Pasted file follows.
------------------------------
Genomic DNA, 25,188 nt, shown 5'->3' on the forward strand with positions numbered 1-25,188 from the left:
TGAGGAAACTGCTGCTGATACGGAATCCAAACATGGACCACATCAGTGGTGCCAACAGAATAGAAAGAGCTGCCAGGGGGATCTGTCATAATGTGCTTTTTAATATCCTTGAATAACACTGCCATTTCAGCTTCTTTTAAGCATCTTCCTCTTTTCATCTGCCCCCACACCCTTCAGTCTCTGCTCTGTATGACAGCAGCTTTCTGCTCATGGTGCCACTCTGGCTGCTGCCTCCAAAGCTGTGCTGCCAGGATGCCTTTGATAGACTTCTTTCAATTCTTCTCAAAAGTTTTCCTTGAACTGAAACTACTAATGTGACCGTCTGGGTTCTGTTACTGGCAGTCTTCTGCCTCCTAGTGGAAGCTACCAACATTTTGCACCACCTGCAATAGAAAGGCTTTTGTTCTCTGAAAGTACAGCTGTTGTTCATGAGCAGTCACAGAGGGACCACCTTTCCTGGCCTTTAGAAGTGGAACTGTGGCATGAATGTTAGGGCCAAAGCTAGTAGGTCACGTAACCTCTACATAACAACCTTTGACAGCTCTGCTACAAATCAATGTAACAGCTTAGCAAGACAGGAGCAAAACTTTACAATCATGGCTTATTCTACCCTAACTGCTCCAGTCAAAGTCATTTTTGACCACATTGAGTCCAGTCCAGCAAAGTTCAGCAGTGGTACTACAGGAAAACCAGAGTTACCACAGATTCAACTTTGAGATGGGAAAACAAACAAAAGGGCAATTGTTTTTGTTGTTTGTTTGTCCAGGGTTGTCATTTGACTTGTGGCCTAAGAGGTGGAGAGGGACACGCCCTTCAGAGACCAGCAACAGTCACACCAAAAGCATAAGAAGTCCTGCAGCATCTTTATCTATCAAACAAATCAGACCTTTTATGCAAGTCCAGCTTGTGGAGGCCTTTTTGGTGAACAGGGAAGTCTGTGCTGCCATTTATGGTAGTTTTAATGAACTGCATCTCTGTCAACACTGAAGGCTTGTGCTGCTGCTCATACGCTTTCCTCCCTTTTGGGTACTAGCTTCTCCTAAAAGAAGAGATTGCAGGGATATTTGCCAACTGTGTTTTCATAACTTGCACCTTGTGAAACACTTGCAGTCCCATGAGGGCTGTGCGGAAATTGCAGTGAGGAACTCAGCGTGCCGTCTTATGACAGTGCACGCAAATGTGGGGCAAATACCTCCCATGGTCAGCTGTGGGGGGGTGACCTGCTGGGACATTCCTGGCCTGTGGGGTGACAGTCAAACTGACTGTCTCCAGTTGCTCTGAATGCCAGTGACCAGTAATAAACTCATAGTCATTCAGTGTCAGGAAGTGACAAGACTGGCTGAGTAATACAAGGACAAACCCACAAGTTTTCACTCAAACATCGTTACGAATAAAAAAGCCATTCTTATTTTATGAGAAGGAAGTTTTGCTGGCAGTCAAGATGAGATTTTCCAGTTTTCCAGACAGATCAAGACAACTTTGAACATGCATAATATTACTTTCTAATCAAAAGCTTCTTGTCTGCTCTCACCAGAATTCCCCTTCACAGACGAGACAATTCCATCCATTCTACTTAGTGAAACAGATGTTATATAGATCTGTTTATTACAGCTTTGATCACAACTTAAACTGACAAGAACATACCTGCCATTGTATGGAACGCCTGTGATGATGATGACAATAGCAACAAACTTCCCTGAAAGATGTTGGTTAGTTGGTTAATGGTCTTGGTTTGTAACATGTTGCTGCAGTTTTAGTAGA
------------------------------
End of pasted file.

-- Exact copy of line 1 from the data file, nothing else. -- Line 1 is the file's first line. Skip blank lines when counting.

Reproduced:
Genomic DNA, 25,188 nt, shown 5'->3' on the forward strand with positions numbered 1-25,188 from the left: